I've heard secondhand that SCS is considerably better than CIT in this regard but don't know personally.


<p>I think it depends more on the department within CIT than the college itself. I was a student in Materials Science department in CIT, and I can't imagine having a greater group of professors. They were all super friendly, easy to get along with, great teachers, and willing to help with any problems you were having (be it from non-MSE classes, general school issues, etc.). Finding research in our department was as easy as possible. Just drop into a few offices when you see the door's open (almost always) and ask if they'd be willing to have an undergraduate researcher. During my time there I worked for three different professors (one over a summer, one during a school year, and one for nine months after I graduated) and I still talk with all of them via e-mail.</p>

<p>I agree only you and your family can determine if CMU is affordable, and worth it. I can, however, look backwards at my son's SCS education, since he's been out over 2 years now, and say unequivocally it was surely worth it. </p>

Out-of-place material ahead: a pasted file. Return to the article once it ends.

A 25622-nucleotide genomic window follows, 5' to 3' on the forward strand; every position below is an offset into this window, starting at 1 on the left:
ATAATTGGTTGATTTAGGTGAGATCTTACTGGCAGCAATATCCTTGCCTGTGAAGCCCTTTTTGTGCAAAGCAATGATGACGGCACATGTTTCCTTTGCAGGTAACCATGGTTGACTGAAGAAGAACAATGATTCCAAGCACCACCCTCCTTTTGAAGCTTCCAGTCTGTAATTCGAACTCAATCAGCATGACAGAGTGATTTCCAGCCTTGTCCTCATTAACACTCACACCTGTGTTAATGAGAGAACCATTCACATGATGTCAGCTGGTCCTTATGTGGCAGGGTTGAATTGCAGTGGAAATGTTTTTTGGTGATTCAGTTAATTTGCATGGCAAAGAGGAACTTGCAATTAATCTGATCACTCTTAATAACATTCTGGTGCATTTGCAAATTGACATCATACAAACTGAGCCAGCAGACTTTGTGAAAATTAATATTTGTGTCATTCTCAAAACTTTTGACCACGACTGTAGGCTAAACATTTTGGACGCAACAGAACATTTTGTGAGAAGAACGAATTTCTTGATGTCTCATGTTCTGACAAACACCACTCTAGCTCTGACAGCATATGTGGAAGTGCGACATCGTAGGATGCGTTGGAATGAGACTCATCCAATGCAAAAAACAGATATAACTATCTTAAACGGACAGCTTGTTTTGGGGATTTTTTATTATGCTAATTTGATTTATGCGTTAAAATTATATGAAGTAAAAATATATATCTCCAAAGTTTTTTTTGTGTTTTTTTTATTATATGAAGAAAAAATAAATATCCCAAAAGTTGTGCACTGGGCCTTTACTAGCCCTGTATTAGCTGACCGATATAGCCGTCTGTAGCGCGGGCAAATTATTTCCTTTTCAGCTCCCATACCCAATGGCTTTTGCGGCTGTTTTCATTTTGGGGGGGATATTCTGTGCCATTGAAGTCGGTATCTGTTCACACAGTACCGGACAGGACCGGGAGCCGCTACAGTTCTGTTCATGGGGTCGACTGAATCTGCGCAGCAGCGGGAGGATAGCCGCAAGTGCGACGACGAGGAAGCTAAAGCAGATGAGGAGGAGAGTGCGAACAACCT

<p>Workload can be intense at times. I remember him reporting that he could spend all his waking hours on ONE specific course during a particularly trying semester, so be prepared to work, regardless of how "smart" you are. But then there are times to cruise, whole semesters that weren't too bad. He didn't break a sweat in hs so agree with the other parents this is quite a change. </p>

<p>One way to determine if it was "worth it" is to consider the first job out of CMU. In son's case, it's exactly what he'd envisioned, working in financial industry in Manhattan. Salary and bonus are very high, much more than he (or I) had anticipated. He is strongly of the opinion going to CMU in particular is directly responsible for him landing this job.</p>